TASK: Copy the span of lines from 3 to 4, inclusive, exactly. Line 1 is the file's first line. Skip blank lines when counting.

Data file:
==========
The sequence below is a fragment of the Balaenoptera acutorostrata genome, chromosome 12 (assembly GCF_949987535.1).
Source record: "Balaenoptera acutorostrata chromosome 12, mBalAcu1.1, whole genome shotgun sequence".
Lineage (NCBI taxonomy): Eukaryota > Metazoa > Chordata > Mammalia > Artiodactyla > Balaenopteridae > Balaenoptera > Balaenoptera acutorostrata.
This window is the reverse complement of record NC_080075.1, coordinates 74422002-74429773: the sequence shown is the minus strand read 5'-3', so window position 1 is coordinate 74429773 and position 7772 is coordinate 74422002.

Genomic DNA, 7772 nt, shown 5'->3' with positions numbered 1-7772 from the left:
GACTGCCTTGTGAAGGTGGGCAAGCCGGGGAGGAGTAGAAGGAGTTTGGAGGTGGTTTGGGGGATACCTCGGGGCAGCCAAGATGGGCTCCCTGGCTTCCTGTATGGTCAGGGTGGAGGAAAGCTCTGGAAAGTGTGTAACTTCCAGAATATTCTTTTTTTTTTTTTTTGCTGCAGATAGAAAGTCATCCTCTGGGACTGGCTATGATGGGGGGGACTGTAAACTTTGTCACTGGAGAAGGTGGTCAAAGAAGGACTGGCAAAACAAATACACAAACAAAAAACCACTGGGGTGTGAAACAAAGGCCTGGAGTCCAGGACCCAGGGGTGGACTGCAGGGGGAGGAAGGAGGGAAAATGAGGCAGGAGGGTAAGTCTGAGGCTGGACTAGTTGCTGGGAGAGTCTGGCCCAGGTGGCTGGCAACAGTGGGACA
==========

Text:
Lineage (NCBI taxonomy): Eukaryota > Metazoa > Chordata > Mammalia > Artiodactyla > Balaenopteridae > Balaenoptera > Balaenoptera acutorostrata.
This window is the reverse complement of record NC_080075.1, coordinates 74422002-74429773: the sequence shown is the minus strand read 5'-3', so window position 1 is coordinate 74429773 and position 7772 is coordinate 74422002.